Sometimes you will get a warning, something like “Daaaad, I don’t feel good.” Or you may just get the faint sound of a liquidy burble before the event. A bomb is about to go off in your back seat, usually some putrid combination of chicken nuggets, breakfast cereal and juice. It’s not a matter of if, but when.
For many of us parents, we have learned to deal with the inevitable vehicular vomit explosion through experience. For those of you who have not yet had to handle this situation, here are some things you need to know.
First of all, this is very different from that time your friend in college had too much to drink and you had to race against the clock to get him or her home. While the threat to your vehicle was real, you were safe with the knowledge that they could probably open the door and throw chunks on the road. But when you have a toddler strapped into a car-seat with that five-point harness...there is no escape.
So before we get into how to handle the inevitable mess, I’m going to suggest that every parent keep an emergency car sick bag with the following items.
- Paper Towels. You can never have too many of these.
- Carpet cleaner spray, preferably something with “foaming action.”
- A bunch of plastic bags. I know these are not the most environmentally friendly, but keep a big wad of them in your bag for cleanup.
- Change of clothes. Keep in mind kids grow out of stuff quickly so be sure to change this out when they get into a new size or the seasons change.
- Baby wipes. Remember to keep these sealed well as they can dry out.
- Rubber gloves. Are you the squeamish type? A few pairs of rubber gloves will make cleanup a bit more bearable.
- A bag of coins, about ten dollars worth.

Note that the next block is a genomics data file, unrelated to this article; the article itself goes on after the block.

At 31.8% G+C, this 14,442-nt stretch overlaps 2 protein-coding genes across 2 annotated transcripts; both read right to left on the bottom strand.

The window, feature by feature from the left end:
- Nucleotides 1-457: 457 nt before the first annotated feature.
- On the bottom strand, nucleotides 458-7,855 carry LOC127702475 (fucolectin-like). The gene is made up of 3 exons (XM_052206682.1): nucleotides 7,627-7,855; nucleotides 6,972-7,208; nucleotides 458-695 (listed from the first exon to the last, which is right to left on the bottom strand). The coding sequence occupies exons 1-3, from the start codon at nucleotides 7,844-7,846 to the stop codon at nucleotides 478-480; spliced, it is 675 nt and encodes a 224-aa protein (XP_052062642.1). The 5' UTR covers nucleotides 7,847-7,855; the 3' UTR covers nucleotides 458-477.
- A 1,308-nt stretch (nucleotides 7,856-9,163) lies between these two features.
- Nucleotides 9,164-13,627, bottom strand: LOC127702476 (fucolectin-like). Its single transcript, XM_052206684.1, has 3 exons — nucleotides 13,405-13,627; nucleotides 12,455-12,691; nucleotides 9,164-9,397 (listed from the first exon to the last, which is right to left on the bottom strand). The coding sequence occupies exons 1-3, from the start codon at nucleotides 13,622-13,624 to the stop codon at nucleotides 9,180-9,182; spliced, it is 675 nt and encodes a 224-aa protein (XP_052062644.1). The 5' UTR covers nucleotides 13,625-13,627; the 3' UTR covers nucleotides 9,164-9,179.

- Some kind of air freshener spray like Febreeze.
- A towel.
This all sounds like a lot of stuff, but everyone has an old backpack lying around somewhere and you can easily squeeze all of these items into something like that.
Now that you are prepared, here is how to manage a car sick incident.
It can be difficult to remain calm when there is a waterfall of vomit spewing from your child’s mouth, especially if it’s happening in a somewhat brand new car. When my son was two, I drove him home from his grandmother’s house. He likes to “go zoom in the GTI,” so I take him in my car when I can. We were about 20 minutes from home when it happens. Now keep in mind I’ve only owned the Volkswagen for about two months.
I was overcome with an emotional combination of both empathy and fear. I toggled back and forth between “I feel so bad for him...” and “...oh fuck, cloth seats!”
The best thing you can do is to keep your head about you as soon as it happens, tell the kid it’s going to be OK and do not get angry no matter how bad the mess is. Your little one is going to be pretty upset and uncomfortable. If you get worked up it is only going to make them more upset.
You may be tempted to slam on the brakes and pull over immediately. You might want to put the hammer down and speed to the nearest rest stop. Don’t. Dramatic maneuvers will likely trigger more nausea and more mess. Just like a good racecar driver, you want your inputs to be smooth. You aren’t going to fix this mess in the first stop anyway, so even after you do the initial cleanup don’t haul ass to your final destination. They day is already bad enough. You don’t want to add an expensive speeding ticket on top of it.
Isolate The Mess